2. ^ http://www.geschwister-scholl-preis.de/preistraeger_2010-2019/2017/index.php
  3. ^ http://www.geschwister-scholl-preis.de/preistraeger_2010-2019/2015/index.php
  4. ^ "Preisträger 2014: Glenn Greenwald" [Award recipient 2014: Glenn Greenwald]. geschwister-scholl-preis.de. Börsenverein des Deutschen Buchhandels – Landesverband Bayern e.V. n.d. Retrieved 2014-10-01.

External links

All links are in German

Achille Mbembe

Joseph-Achille Mbembe, known as Achille Mbembe (; born 1957), is a Cameroonian philosopher, political theorist, and public intellectual.

Cordelia Edvardson

Cordelia Maria Edvardson (née Heller; 1 January 1929 – 29 October 2012) was a German-born Jewish journalist, author and Holocaust survivor. She was the Jerusalem correspondent for Svenska Dagbladet, a Swedish daily newspaper, from 1977 to 2006. Edvardson reported extensively on the Israeli–Palestinian conflict, remaining a columnist for Svenska Dagbladet after leaving her post in 2006.

David Grossman

David Grossman (Hebrew: דויד גרוסמן‎; born January 25, 1954) is an Israeli author. His books have been translated into more than 30 languages, and have won numerous prizes.

He addressed the Israeli–Palestinian conflict in his 2008 novel, To the End of the Land. Since that book's publication he has written a children's book, an opera for children and several poems. His 2014 book, Falling Out of Time, deals with the grief of parents in the aftermath of their children's death. In 2017, he was awarded the Man Booker International Prize in conjunction with his frequent collaborator and translator, Jessica Cohen, for his novel A Horse Walks Into a Bar. In 2018, he was awarded the Israel Prize for literature.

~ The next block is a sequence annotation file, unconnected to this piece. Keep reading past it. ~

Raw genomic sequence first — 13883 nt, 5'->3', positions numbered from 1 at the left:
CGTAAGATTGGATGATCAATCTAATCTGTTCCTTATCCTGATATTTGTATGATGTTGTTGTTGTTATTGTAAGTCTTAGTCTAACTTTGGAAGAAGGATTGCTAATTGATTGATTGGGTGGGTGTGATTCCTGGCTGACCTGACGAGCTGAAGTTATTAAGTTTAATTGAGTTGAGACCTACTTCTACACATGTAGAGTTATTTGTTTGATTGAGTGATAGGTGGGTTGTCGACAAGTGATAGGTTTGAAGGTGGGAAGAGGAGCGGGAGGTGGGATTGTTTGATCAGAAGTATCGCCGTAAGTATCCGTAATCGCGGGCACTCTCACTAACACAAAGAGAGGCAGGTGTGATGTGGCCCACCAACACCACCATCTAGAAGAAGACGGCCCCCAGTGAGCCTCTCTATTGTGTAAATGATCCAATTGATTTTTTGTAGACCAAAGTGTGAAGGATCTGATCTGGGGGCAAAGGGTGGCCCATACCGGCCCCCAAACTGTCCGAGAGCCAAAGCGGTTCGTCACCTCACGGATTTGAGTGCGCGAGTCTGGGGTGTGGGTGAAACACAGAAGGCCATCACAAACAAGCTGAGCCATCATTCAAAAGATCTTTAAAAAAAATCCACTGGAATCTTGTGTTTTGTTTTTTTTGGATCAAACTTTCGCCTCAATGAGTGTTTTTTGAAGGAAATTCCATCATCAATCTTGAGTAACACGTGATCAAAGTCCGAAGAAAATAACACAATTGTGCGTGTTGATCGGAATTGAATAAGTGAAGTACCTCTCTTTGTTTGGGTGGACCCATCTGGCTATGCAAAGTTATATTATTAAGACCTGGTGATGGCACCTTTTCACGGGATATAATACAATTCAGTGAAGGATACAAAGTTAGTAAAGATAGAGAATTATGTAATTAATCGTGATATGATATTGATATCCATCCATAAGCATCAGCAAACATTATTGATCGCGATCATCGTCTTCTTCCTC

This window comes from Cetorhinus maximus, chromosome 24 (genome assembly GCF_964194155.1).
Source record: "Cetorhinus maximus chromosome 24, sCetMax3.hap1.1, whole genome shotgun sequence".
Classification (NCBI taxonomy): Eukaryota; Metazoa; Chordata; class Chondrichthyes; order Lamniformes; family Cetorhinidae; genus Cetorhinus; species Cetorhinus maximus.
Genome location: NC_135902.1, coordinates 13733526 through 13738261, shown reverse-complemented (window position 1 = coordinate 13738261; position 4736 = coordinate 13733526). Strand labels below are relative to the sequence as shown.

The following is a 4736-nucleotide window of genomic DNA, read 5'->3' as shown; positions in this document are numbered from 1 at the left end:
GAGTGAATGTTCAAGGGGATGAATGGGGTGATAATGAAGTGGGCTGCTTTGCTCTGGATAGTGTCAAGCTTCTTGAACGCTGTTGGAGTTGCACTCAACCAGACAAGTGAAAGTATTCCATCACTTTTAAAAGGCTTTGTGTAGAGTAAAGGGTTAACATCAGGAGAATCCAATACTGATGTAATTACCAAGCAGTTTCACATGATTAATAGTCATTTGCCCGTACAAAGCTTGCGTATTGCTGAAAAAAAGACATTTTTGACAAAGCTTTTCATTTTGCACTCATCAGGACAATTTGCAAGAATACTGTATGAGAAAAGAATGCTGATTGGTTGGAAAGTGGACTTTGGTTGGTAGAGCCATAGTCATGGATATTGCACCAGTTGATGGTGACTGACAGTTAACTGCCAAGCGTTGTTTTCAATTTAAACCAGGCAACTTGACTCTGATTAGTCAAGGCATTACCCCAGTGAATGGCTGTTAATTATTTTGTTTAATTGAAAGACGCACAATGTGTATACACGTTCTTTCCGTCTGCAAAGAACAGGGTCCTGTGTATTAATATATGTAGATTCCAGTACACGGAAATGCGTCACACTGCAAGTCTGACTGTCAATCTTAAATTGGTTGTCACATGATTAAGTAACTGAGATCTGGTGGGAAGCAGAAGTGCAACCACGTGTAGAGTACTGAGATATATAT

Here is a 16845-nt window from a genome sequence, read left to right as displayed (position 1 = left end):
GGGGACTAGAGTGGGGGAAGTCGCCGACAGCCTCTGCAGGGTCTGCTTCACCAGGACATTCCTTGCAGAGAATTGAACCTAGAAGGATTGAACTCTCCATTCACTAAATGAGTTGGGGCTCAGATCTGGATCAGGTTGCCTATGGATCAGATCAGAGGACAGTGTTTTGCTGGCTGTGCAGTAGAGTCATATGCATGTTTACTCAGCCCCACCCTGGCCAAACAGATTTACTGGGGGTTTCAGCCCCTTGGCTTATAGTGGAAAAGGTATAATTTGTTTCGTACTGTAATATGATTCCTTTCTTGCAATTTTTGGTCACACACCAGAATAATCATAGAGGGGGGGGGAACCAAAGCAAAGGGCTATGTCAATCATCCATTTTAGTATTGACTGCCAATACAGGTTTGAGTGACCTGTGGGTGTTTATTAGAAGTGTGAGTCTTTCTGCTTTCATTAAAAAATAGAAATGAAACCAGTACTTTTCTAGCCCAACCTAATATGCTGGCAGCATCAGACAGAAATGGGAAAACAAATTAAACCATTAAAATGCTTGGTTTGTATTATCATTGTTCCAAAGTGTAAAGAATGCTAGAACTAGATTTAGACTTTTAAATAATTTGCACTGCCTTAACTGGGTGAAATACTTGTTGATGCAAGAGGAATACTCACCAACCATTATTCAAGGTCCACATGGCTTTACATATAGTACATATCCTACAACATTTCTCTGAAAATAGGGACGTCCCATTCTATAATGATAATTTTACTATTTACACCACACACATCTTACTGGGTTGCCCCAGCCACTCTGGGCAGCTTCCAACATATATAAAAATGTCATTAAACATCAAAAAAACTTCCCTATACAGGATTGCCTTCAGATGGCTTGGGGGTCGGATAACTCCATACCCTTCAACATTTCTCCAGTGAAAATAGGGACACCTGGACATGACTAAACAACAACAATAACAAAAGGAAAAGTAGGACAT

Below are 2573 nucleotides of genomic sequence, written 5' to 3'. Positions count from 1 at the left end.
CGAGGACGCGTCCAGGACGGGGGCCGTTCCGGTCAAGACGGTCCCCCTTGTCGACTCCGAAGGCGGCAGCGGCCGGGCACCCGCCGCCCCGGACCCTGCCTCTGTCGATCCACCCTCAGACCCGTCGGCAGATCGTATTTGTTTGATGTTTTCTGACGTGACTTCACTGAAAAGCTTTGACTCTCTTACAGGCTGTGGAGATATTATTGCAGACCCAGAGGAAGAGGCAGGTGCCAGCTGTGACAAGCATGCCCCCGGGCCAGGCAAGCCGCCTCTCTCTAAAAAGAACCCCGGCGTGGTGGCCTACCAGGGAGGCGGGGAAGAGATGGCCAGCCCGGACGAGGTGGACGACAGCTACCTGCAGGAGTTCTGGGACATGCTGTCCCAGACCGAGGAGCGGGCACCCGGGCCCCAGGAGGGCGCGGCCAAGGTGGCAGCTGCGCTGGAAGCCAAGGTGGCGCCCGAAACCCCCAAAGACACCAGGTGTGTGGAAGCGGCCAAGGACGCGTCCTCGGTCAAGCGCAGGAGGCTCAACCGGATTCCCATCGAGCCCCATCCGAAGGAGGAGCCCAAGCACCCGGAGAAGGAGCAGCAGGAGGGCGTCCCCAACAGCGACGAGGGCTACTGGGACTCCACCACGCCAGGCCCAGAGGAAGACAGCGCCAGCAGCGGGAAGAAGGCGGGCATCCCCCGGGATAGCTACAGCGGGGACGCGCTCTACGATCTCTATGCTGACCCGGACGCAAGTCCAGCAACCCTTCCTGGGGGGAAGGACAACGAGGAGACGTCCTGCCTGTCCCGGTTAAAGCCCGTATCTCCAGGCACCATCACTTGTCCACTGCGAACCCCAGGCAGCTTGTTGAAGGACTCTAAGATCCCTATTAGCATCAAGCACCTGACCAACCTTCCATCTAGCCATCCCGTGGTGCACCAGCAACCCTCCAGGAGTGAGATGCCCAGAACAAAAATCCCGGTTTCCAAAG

Ernst Klee

Ernst Klee (15 March 1942, Frankfurt am Main – 18 May 2013, Frankfurt am Main) was a German journalist and author. As a writer on Germany's history, he was best known for his exposure and documentation of the medical crimes of Adolf Hitler's Third Reich, much of which was concerned with the Action T4 or involuntary euthanasia program. He is the author of The Good Old Days': The Holocaust Through the Eyes of the Perpetrators and Bystanders first published in the English translation in 1991.

Franz Fühmann

Franz Fühmann (15 January 1922 – 8 July 1984) was a German writer who lived and worked in East Germany. He wrote in a variety of formats, including short stories, essays, screenplays and children's books. Influenced by Nazism in his youth, he later embraced (and renounced) socialism.

Grete Weil

Grete Weil (18 July 1906 – 14 May 1999) was a German writer of Jewish origin. She was born Margarete Elisabeth Dispeker, the daughter of a prominent lawyer in Munich. She studied German literature in Frankfurt am Main, Berlin, Munich, and Paris. In 1932 she began writing her dissertation, and also completed her first story, "Erlebnis einer Reise" (Experience of a trip).In 1932, she married Edgar Weil, a playwright at the Munich Kammerspiele. After the Nazis came to power in Germany in 1933, Edgar lost his position and was also briefly detained by the police. The couple made the decision to emigrate to the Netherlands. Edgar traveled there first, and established a pharmaceutical company, based on his experience with his family's pharmaceutical business in Frankfurt am Main. During this time, Grete broke off her literature studies, and trained as a photographer. In 1935 she followed her husband to Amsterdam, where she operated a photo studio. In June 1941, the year following the occupation of the Netherlands by the Nazis, Edgar was arrested and soon transferred to Mauthausen concentration camp, where he was killed, within just a few months of his arrest. Grete went into hiding and survived the Holocaust. She eventually returned to Germany in 1947.